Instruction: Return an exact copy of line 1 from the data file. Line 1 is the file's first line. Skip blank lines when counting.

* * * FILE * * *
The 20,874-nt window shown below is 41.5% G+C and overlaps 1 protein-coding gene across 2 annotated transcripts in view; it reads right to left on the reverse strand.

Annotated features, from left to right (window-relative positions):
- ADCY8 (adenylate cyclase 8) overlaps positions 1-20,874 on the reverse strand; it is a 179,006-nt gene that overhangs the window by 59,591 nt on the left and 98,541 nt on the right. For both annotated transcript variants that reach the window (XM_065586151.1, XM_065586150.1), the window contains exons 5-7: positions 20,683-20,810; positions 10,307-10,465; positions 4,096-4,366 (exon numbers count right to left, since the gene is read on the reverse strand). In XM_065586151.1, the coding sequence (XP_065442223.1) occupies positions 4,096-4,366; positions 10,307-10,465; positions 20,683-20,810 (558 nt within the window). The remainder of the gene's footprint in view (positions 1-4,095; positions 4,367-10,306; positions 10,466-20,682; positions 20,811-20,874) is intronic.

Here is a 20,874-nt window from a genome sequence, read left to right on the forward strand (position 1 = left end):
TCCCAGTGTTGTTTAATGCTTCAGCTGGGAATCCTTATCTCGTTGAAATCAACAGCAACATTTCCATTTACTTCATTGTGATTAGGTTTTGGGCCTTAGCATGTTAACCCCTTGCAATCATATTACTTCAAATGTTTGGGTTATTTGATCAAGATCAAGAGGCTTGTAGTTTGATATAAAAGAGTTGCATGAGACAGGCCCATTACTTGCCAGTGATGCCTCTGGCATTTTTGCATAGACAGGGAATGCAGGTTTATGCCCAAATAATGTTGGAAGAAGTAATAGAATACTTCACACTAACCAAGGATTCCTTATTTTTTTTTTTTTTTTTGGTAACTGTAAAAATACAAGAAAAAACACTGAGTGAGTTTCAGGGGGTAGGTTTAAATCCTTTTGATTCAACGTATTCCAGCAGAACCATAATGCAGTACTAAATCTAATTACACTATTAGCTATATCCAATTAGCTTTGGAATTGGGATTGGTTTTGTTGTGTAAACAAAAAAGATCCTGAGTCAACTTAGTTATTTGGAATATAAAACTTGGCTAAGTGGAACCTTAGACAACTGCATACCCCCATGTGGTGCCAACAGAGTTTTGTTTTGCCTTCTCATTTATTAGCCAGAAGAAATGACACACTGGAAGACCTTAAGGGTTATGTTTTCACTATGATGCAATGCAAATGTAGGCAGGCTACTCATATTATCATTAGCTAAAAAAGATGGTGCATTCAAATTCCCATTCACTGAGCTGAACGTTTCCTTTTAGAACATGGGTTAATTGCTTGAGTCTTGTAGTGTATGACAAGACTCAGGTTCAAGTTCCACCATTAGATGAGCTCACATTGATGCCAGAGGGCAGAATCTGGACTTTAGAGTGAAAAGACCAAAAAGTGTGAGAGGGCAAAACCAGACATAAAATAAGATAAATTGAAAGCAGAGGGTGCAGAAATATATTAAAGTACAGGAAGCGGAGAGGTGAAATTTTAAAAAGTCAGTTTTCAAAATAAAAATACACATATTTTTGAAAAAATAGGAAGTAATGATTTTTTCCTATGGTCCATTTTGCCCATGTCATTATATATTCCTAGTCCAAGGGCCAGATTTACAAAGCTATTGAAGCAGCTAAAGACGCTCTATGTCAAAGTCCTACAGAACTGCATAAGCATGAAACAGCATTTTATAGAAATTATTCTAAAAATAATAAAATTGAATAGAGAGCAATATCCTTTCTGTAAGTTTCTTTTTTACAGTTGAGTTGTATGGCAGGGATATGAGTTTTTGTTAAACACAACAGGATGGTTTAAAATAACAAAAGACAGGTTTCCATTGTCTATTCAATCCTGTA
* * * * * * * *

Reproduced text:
The 20,874-nt window shown below is 41.5% G+C and overlaps 1 protein-coding gene across 2 annotated transcripts in view; it reads right to left on the reverse strand.